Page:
What can we know?
Whenever I mention to someone that I have been studying Mandarin for over 15 years, I invariably have to field one or two unanswerable questions:
- How many Chinese characters do you “know”?
What do they mean by “know”? Intimate knowledge or familiarity? Should I immediately confess that I’ve flirted with thousands? I then explain that there are many different levels of knowing ranging from: a) Simple recognition of a character within a context to; b) the ability to pronounce said character and c) the ability to write it from memory.
Still, I have to wonder what people expect in the way of an answer. Is some number supposed to display itself (odometer-like) on my forehead? Could that number fluctuate? Would it change before or after breakfast?
The other (ever so slightly annoying) question is:
- Are you fluent yet?
Maybe the person questioning me is a runner and imagines some kind of finish line at the end of a long and arduous voyage. If the lead cyclist in the Tour de France gets to wear a yellow jersey, then am I supposed to own a jacket which advertises my “Fluent Chinese Speaker!” status?
Now I don’t meant to berate the value of certificates and diplomas which attest to one’s foreign language competency, because these achievements should unabashedly be brought to the attention of prospective employers or clients. There is, nevertheless, something to be said for learning a language for its own sake. As a coach and a student of life, I am more interested in the process/journey more than the result/destination.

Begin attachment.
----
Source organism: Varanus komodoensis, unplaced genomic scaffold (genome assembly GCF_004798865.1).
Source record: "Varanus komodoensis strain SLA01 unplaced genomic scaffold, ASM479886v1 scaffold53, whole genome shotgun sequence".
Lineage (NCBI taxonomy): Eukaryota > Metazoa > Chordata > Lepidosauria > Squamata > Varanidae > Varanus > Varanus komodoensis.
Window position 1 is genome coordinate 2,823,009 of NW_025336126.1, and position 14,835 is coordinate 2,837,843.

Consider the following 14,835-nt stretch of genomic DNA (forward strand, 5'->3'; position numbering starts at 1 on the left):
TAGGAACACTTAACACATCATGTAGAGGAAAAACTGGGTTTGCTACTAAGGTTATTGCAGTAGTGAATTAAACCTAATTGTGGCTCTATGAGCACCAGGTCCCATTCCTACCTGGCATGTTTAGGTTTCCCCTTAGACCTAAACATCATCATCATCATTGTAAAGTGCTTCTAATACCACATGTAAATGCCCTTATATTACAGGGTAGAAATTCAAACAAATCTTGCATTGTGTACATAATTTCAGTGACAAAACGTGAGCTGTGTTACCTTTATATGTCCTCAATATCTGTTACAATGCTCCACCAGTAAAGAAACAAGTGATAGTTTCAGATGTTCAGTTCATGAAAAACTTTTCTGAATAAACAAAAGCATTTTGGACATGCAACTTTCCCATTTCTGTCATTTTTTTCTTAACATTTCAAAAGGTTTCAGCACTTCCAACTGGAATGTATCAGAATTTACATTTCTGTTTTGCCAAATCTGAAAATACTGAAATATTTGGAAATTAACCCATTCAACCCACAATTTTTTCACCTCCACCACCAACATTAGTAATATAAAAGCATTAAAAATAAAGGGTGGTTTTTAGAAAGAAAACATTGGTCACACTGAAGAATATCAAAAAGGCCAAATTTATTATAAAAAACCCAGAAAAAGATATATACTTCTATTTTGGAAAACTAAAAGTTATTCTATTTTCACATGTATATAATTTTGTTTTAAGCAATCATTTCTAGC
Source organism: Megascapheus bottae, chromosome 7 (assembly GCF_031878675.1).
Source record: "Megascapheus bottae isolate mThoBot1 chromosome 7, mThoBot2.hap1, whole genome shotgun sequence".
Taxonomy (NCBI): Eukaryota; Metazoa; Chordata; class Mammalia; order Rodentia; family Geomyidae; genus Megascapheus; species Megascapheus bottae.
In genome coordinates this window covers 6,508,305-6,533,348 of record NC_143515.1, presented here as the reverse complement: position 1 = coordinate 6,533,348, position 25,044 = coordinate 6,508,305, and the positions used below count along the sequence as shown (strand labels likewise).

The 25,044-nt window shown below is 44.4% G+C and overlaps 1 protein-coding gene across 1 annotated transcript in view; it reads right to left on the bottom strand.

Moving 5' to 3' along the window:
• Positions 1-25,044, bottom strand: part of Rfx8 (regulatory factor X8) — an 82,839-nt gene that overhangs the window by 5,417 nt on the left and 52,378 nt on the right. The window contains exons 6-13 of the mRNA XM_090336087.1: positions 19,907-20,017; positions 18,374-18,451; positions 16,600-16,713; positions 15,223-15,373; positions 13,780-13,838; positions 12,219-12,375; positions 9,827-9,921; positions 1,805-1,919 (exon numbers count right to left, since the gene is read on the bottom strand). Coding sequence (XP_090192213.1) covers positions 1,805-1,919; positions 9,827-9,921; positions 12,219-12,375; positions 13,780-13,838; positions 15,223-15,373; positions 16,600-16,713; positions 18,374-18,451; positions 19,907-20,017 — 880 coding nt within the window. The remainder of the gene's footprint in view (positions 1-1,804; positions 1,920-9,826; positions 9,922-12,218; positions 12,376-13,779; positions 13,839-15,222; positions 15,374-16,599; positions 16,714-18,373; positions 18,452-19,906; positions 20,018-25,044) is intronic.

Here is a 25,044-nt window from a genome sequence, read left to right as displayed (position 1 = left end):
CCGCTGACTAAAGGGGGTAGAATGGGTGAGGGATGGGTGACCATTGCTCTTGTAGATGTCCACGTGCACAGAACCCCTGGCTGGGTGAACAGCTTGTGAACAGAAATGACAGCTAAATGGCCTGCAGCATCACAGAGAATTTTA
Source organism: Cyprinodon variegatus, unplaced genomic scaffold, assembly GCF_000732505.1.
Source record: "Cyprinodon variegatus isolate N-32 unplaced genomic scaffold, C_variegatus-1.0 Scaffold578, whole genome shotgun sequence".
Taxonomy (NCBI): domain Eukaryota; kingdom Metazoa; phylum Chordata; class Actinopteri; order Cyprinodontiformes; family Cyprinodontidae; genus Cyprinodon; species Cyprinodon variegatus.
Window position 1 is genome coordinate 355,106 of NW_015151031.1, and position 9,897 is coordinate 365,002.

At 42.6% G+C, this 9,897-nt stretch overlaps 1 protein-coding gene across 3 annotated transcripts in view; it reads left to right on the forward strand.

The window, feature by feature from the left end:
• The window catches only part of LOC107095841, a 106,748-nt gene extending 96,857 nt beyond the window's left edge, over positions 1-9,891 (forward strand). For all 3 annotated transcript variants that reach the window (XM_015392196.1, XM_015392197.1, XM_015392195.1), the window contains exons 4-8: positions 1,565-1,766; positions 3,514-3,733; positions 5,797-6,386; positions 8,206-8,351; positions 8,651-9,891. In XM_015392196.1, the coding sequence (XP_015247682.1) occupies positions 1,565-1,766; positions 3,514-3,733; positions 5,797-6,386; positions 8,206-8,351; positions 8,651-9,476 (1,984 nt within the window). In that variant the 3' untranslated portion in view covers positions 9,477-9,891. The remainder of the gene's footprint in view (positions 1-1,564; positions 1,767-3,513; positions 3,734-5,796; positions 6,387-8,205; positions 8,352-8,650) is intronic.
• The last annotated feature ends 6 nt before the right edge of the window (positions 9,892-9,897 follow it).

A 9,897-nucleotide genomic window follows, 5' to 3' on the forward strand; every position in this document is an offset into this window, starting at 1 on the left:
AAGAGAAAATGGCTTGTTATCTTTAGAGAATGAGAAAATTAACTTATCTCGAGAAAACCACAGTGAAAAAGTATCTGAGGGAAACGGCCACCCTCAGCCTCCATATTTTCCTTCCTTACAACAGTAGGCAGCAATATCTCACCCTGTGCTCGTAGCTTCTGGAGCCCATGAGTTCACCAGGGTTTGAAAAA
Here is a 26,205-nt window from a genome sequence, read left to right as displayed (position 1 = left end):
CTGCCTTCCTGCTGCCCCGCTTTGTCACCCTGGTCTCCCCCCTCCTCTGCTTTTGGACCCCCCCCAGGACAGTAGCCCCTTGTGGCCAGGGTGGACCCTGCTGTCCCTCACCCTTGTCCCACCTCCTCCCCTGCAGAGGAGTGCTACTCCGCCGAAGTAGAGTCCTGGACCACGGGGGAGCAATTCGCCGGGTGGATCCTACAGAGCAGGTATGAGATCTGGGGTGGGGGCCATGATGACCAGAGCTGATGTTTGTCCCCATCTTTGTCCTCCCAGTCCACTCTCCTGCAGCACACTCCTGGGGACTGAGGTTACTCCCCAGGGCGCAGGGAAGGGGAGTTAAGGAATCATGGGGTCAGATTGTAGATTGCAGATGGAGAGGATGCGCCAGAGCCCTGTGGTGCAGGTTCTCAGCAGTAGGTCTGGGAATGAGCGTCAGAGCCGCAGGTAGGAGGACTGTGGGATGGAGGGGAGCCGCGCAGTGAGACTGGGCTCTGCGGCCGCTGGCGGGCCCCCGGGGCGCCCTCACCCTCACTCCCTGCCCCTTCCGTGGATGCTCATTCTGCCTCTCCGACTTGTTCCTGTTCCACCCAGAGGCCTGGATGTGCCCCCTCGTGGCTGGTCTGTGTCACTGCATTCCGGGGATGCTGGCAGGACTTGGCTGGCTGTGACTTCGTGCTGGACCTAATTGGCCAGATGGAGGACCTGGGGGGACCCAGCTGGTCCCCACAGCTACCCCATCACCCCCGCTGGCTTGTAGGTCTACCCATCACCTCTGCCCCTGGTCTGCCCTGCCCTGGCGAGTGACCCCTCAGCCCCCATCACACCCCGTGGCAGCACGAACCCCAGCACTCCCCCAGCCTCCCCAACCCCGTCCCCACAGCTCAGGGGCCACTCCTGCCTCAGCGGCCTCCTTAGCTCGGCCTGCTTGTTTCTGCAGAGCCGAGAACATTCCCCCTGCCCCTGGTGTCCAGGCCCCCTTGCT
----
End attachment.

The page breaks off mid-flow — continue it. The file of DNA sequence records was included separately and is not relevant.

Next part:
The metaphor of a traveler is particularly apt with regard to a language whose characters (be they simple pictograms or ideograms) have a story to tell. On this inward journey, I am often challenged, sometimes intrigued, by the linguistic landscape.
How and why we remember something is a source of fascination for me. Certain Chinese characters, despite their complexity, slip almost effortlessly into my active vocabulary whereas “simpler” characters never seem to stick on the Teflon surface of my brain. Other supposedly “friendly” character haunt and taunt me….popping up in unexpected contexts. How is it that out of thousands of different possible characters, 1 or 2 of them continually dance on the brim of my consciousness? (Please refer to my LinkedIn article or my blog on the character xiu).
Carl Gustav Jung identified this phenomenon as synchronicity….and there is a bit of that present with the study of the Chinese language. In other words, a character which repeatedly grazes our awareness does so for a reason. The journey of language learning simultaneously encourages to interact with the outside word and engage in an inner dialogue! So why would I want to end my journey by reaching my destination?
Author Profile –
Denis Niedringhaus is an Expatriate Coaching working in Paris around his passion – Chinese culture, business and language.